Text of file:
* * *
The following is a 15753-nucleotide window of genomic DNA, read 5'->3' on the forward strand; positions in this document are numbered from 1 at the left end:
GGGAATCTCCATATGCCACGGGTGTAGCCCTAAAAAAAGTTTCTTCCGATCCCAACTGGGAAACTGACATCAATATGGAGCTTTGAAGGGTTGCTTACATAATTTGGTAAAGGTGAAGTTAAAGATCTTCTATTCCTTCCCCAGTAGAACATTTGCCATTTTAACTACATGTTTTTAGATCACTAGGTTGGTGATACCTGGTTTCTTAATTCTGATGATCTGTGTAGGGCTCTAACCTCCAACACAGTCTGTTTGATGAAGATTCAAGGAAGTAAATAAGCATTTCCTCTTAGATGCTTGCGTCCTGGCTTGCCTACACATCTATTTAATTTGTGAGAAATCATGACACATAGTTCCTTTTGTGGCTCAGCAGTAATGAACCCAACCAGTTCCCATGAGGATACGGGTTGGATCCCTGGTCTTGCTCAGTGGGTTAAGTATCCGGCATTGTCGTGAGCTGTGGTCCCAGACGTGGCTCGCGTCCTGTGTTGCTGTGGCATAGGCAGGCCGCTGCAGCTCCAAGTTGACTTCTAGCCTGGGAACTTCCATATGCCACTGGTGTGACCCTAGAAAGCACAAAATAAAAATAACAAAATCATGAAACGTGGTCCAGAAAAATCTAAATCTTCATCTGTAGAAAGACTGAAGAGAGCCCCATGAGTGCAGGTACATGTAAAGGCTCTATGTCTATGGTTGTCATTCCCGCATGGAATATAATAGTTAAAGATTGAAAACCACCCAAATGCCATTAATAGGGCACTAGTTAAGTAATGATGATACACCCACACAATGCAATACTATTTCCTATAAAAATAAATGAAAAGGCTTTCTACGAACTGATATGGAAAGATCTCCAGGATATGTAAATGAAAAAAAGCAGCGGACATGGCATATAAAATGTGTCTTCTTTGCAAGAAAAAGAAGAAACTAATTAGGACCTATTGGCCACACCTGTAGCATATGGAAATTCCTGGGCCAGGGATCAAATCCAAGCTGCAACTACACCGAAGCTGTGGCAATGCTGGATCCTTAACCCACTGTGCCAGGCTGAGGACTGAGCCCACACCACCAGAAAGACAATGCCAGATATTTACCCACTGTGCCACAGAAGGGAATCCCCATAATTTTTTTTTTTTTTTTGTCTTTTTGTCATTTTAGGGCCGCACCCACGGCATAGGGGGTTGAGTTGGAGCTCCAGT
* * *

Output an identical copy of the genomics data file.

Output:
The following is a 15753-nucleotide window of genomic DNA, read 5'->3' on the forward strand; positions in this document are numbered from 1 at the left end:
GGGAATCTCCATATGCCACGGGTGTAGCCCTAAAAAAAGTTTCTTCCGATCCCAACTGGGAAACTGACATCAATATGGAGCTTTGAAGGGTTGCTTACATAATTTGGTAAAGGTGAAGTTAAAGATCTTCTATTCCTTCCCCAGTAGAACATTTGCCATTTTAACTACATGTTTTTAGATCACTAGGTTGGTGATACCTGGTTTCTTAATTCTGATGATCTGTGTAGGGCTCTAACCTCCAACACAGTCTGTTTGATGAAGATTCAAGGAAGTAAATAAGCATTTCCTCTTAGATGCTTGCGTCCTGGCTTGCCTACACATCTATTTAATTTGTGAGAAATCATGACACATAGTTCCTTTTGTGGCTCAGCAGTAATGAACCCAACCAGTTCCCATGAGGATACGGGTTGGATCCCTGGTCTTGCTCAGTGGGTTAAGTATCCGGCATTGTCGTGAGCTGTGGTCCCAGACGTGGCTCGCGTCCTGTGTTGCTGTGGCATAGGCAGGCCGCTGCAGCTCCAAGTTGACTTCTAGCCTGGGAACTTCCATATGCCACTGGTGTGACCCTAGAAAGCACAAAATAAAAATAACAAAATCATGAAACGTGGTCCAGAAAAATCTAAATCTTCATCTGTAGAAAGACTGAAGAGAGCCCCATGAGTGCAGGTACATGTAAAGGCTCTATGTCTATGGTTGTCATTCCCGCATGGAATATAATAGTTAAAGATTGAAAACCACCCAAATGCCATTAATAGGGCACTAGTTAAGTAATGATGATACACCCACACAATGCAATACTATTTCCTATAAAAATAAATGAAAAGGCTTTCTACGAACTGATATGGAAAGATCTCCAGGATATGTAAATGAAAAAAAGCAGCGGACATGGCATATAAAATGTGTCTTCTTTGCAAGAAAAAGAAGAAACTAATTAGGACCTATTGGCCACACCTGTAGCATATGGAAATTCCTGGGCCAGGGATCAAATCCAAGCTGCAACTACACCGAAGCTGTGGCAATGCTGGATCCTTAACCCACTGTGCCAGGCTGAGGACTGAGCCCACACCACCAGAAAGACAATGCCAGATATTTACCCACTGTGCCACAGAAGGGAATCCCCATAATTTTTTTTTTTTTTTTGTCTTTTTGTCATTTTAGGGCCGCACCCACGGCATAGGGGGTTGAGTTGGAGCTCCAGT